Reflections by Mr. Masahiro Yunokawa
Head of Heart Wedge Fukushima
15 May 2015
Hello, I am Masahiro Yunokawa.
We are a family of six including myself, my wife, three children, elementary Grade 5 and 3, kindergarten, and my 78-year-old mother. (Age at the time of the disaster)
I run a liquor shop at Tatsugoyama in the suburbs of Fukushima City. It is located some 50 km away as the crow flies from The Fukushima Daiichi Nuclear Power Plant. Route 114 in front of the shop connects Fukushima City and Namie Town. It passes through Kawamata Town.
The Great East Japan Earthquake of Magnitude 9.0 and the massive Tsunami hit the Tohoku area on March 11. From March 12 to 15, the Fukushima Daiichi Nuclear Power Plant exploded, and a great amount of radioactivity flew towards Fukushima City along Route 114. From that day on, our ordinary and calm lives completely changed.
After the successive meltdowns of #1, #3, #2 and #4 reactors, the flying radioactive substances read 23.88 μSv in Fukushima City the night of the 15th, which was 478 times of that of the normal condition. Looking at the TV news the morning of the 16th, I thought it dangerous to live in Tatsugoyama, and we evacuated temporarily to Sasaya, west of Fukushima City, where my married daughter lived. My mother moved to my married sister’s house in Ozaso, also west of Fukushima City, so the whole family stayed in the same western part of Fukushima.
After a while, we received a notice that my youngest daughter’s nursery would have a graduation ceremony. We were obliged to return to Tatsugoyama. The very next day of the graduation, I made my wife and children evacuate to Towada City, Aomori Prefecture to spend the spring holiday, where my wife’s married sister lived. My mother continued with my sister. As for myself, I remained at home, for I had to work. We lived separately for about two weeks.
Meanwhile, I received another notice that elementary school would hold an entrance ceremony and classes would start in April as usual. Since our youngest daughter was at the school age, they had to return from Aomori. Our three children, 6th, 4th, and 1st grades, started to go to school together.
At the initial stage, TV stations and newspapers did not report much about radiation, but the contamination fact in Fukushima City had gradually been made known. “Make sure that school children wear hats and masks.” “Wear long-sleeved shirts and long pants to cover the skin. Skirt is of no use.” Such was the situation in Fukushima. The playground had high radiation level. They could not play in the schoolyard at all. They did not know how to spend their time after school.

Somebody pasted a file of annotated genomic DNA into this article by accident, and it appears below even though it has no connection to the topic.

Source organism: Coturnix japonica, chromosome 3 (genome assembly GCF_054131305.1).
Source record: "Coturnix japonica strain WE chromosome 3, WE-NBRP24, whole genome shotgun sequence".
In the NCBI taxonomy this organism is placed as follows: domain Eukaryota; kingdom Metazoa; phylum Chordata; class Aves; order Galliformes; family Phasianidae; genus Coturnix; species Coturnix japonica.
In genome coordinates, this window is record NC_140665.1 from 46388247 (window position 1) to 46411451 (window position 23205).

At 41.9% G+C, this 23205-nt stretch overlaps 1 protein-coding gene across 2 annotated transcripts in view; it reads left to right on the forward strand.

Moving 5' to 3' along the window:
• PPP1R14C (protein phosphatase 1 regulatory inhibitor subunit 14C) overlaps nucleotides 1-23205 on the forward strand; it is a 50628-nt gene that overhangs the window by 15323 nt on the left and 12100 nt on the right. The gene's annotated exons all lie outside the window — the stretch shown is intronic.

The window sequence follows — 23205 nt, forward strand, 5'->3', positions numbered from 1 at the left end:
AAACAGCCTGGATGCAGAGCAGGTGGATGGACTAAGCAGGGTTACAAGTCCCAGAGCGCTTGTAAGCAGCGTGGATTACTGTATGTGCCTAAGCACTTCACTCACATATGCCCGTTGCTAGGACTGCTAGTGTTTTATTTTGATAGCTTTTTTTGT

The National and Fukushima Prefectural Governments did nothing but repeating the cliché that there would be no immediate damage to health. No other information than that was given us. In mid-April, the Yamakiya district of Kawamata Town and Iitate Village were designated as a planned evacuation area due to high radiation level, and everyone in the districts had to evacuate. These two are 10 km away from my house, less than a 30-minute ride. I made a guess that the radiation level was as high in Tatsugoyama as in Yamakiya district and worried that it might affect us. Or perhaps the Government might give the order to evacuate. It was just about that time when I started thinking of our evacuation that the radiation level during outdoor school activities was fixed as high as 20 mSv per year, that is 3.8 μSv per hour. Prof. Toshiso Kosako of the University of Tokyo, the then councilor of the Cabinet Secretariat, had resigned in protest at the government safety standard. Shedding tears, he said he couldn’t accept such a high level as that. Since such a person of authority resigned in protest, I thought that I really should not let my children live here and be exposed to radiation. I left them in the care of my relatives in Tokyo during the Golden Week (consecutive holidays from end April to first week of May) and kept looking for a place to live.